My first school in 1911.
Not much different 60 years later.
When I started school, I could already read. Apparently I rustled at the Northern Socialist's Guardian clamouring to know 'what is the letter shaped like a hammer?' and so, for the sake of peace, there began one of the enduring passions of my life.
My first school was in a lofty Victorian building; chilly echoing cloakrooms with ineffectually scalding clanging radiators, wire baskets for outdoor shoes and pitted wooden benches that squeaked alarmingly on bare thighs. The blackboards pulled down from an iron rod and emitted great chalky sighs as they fell.
I was taken to meet the Headmistress. Her office was up narrow echoing stairs and it took forever to climb up there. She was absolutely tiny, like me, her legs dangled from her chair. Of all the odd things to happen, we had exactly the same name. She had a wooden plaque on the desk which had our name on it. I read it, picked it up and showed my parents, gleefully, that she had made me a block with my name on it. Excellent; I loved presents.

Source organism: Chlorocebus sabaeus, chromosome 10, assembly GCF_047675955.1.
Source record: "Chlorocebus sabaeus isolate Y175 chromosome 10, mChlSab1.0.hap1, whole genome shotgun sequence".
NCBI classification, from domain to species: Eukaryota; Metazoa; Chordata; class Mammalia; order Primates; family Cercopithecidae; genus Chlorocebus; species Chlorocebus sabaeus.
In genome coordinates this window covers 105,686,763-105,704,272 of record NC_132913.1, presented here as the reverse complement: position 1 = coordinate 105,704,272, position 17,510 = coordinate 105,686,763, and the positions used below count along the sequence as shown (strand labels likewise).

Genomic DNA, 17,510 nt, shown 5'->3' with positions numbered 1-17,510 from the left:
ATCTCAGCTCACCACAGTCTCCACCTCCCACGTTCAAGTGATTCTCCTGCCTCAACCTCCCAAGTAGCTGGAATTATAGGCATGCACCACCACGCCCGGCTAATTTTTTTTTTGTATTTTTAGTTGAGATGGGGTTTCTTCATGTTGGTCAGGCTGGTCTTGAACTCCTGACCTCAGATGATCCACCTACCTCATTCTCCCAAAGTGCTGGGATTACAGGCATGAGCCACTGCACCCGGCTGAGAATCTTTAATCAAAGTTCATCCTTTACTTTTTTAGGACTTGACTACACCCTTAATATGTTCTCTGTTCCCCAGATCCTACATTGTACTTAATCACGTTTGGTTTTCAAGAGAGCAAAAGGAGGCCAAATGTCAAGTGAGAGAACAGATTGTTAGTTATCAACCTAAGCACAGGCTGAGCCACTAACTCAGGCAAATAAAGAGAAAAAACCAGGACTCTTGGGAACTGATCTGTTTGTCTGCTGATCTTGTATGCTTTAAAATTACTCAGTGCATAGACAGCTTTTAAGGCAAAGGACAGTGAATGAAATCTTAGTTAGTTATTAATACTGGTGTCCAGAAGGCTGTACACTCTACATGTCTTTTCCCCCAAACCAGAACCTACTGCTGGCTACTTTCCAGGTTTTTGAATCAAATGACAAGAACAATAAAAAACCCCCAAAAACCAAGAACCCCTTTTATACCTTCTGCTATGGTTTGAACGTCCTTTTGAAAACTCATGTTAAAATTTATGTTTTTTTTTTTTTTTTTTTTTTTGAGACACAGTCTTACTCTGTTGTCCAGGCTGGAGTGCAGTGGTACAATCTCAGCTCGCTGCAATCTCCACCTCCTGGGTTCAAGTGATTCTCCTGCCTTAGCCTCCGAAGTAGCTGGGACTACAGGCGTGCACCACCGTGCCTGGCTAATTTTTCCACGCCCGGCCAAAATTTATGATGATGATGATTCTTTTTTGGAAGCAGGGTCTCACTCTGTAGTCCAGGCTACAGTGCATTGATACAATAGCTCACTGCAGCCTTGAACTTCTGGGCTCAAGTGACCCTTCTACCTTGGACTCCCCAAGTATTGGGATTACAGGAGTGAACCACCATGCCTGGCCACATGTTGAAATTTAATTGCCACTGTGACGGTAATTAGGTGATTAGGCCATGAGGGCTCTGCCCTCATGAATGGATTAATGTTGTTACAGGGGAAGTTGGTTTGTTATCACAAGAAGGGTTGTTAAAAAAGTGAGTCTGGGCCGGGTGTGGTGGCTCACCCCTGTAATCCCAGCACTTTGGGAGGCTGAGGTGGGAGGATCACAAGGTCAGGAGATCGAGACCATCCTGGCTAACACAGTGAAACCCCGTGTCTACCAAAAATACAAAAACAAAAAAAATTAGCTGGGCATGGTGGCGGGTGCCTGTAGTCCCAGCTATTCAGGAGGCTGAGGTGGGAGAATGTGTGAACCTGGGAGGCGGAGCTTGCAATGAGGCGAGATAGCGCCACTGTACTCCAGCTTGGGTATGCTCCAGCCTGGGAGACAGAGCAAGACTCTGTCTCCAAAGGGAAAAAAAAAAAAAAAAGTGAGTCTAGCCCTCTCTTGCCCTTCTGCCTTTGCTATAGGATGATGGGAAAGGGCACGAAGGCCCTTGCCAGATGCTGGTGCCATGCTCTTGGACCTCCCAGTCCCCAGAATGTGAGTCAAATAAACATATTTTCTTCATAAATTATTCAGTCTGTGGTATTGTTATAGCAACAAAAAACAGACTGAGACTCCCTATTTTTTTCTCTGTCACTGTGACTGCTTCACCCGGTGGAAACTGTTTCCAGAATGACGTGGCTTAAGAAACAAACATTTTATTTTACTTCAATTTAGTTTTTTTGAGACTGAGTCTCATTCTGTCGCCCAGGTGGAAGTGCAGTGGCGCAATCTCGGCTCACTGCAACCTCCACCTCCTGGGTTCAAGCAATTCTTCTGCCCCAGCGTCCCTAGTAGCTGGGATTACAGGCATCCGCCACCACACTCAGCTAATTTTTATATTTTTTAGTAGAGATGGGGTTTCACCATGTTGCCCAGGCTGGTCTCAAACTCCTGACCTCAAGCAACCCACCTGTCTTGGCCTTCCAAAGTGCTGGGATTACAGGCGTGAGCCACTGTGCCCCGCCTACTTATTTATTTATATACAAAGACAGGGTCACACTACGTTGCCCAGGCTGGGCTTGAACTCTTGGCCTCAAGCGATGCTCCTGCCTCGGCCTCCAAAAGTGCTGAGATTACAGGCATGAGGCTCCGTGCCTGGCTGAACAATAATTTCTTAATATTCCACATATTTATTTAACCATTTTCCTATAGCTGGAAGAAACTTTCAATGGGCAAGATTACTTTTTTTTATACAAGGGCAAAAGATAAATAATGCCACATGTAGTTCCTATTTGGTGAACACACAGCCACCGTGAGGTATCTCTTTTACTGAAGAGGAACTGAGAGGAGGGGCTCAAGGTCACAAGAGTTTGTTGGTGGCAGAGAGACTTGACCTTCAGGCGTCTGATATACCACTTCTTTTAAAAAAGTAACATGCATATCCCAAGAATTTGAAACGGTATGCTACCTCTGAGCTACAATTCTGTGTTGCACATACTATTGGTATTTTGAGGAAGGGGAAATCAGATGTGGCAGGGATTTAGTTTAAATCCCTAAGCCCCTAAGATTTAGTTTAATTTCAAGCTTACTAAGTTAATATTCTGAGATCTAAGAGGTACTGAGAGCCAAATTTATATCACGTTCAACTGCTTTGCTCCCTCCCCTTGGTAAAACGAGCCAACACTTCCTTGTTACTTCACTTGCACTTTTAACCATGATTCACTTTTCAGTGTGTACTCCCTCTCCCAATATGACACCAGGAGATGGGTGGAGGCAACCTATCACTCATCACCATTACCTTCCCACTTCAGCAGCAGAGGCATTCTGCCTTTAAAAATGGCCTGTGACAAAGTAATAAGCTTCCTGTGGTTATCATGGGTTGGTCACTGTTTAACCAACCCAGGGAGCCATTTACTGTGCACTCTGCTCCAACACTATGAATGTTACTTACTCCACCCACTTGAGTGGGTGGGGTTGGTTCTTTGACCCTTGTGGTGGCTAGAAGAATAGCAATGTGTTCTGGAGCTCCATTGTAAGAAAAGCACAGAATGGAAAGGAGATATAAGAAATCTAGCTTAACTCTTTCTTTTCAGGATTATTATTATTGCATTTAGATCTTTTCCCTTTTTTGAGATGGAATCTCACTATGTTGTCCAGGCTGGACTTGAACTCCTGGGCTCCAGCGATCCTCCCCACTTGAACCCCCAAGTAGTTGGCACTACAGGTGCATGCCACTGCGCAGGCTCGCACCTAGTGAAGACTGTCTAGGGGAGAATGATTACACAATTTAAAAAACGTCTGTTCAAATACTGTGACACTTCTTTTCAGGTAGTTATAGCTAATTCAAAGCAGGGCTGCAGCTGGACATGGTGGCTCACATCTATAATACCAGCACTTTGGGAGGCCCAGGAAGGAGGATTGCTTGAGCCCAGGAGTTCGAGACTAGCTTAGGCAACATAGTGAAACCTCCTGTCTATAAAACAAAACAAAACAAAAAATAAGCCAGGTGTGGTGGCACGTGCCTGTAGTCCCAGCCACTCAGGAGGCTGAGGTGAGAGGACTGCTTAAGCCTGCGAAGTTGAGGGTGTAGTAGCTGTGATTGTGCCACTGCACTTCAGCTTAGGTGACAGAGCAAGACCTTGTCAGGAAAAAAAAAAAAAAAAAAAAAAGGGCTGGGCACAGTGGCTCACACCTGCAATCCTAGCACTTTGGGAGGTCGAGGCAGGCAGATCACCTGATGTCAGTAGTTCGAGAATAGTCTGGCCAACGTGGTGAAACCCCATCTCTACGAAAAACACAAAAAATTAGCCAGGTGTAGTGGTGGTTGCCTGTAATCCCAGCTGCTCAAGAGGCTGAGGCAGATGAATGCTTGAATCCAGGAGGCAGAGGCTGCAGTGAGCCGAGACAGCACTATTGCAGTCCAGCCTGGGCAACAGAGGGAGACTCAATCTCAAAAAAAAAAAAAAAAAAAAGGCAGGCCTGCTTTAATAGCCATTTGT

She barked at me to put it down. I remember her being very angry. It transpired that she was a big pusher of the loony 1960s ITA 'reading' scheme which consisted of teaching children how to be utterly shit at reading by telling them 'foks' meant 'fox.' So my being able to read already put rather a spoke in her plans. My teacher used to smuggle proper books in for me that I would hide in corners and devour. While she was mangling the brains of my poor classmates, I travelled far, adventuring in the company of fantastic new friends.
Outside daily assembly, I only met the Headmistress alone again once. I was sent to her because I had come in very late from break and, unrepentant, insisted that I had been playing a game with some other children. She told me she had been watching from her lofty window, that the playground had been empty and I was a wanton liar. In retrospect, I think we were probably both right.